Parenting style heavily influenced by economic status, study finds

NEW HAVEN, Conn. — A parent’s economic status plays an instrumental role in how they rear their children, a new study finds.

Researchers at Yale and Northwestern University analyzed varied approaches to raising children across eras and nations, coming across three distinct parenting styles: permissive, authoritative, and authoritarian.

Couple walking with child on hiking trail
A new study finds that parenting styles, particularly in terms of how controlling a parent is, are driven by a family’s socioeconomic status. (Photo by Alberto Casetta on Unsplash)

Permissive parents tend to let their children explore and learn from their mistakes; authoritative parents try to mold their kids into the ideal adolescents they envision; and authoritarian parents try to use their will to exercise control over their child’s fate, they explained.

“We postulate that socioeconomic conditions drive how much control or monitoring parents exercise on their children’s choices,” says co-author Fabrizio Zilibotti, a Yale economist, in a university news release.

“For instance, greater occupational mobility and lower inequality today makes an authoritarian approach less effective than generations ago,” he adds. “It’s not that parents spare the rod because they are more concerned about their children’s wellbeing now than they were 100 years ago. Rather, parenting strategies adapted to the modern economy.”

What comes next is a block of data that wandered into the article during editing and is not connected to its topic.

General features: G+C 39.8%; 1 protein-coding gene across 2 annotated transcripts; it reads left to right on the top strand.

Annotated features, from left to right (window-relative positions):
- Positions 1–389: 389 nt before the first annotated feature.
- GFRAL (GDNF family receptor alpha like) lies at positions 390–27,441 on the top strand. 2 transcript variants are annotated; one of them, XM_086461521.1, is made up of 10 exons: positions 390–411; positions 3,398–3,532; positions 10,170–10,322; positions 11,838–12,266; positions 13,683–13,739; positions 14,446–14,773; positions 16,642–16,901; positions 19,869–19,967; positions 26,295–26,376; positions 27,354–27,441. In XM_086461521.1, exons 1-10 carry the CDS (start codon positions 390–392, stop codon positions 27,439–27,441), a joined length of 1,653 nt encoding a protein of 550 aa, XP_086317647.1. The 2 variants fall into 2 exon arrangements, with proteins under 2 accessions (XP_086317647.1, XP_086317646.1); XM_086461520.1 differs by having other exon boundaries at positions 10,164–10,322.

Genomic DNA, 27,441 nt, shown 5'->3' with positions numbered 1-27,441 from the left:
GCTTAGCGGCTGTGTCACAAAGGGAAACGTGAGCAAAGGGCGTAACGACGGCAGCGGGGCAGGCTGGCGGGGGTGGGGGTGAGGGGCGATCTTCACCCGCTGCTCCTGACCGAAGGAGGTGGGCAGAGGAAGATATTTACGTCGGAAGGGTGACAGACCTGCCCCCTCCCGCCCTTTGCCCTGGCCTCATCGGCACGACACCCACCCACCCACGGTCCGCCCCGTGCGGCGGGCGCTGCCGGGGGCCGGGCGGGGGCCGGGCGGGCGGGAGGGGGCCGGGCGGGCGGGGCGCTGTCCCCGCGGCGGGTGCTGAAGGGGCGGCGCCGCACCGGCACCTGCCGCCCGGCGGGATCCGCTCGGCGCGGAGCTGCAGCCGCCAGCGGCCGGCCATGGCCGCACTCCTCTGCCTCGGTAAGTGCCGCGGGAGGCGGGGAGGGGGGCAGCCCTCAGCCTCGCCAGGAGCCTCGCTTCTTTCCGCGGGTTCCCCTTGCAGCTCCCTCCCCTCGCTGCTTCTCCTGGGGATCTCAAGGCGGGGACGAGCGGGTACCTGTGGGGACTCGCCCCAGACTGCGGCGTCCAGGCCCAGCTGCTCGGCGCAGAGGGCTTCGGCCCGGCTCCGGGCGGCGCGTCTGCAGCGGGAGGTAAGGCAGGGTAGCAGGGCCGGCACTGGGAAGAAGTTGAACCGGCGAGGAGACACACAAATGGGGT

Today’s predominant parenting style could be compared against that of the 60s and 70s when American parents exercised permissiveness, due to the era’s low levels of economic inequality.

Worldwide, countries with higher levels of inequality tend to have less permissive parents, while those with stronger social and economic safety nets tend to produce parents with more permissive styles, the researchers found.

As economic inequality has risen in the U.S., so has helicopter parenting, the researchers note, which they attribute to a stronger need for parents to protect their children from societal dangers.

Permissive parenting, meanwhile, remains popular in much of Europe, but particularly in its Scandinavia region.

The researchers conclude that all parents want their children to succeed, but they all take different approaches in achieving that aim — some shaped by factors outside of their control.

The full study was published last month in the journal Econometrica.


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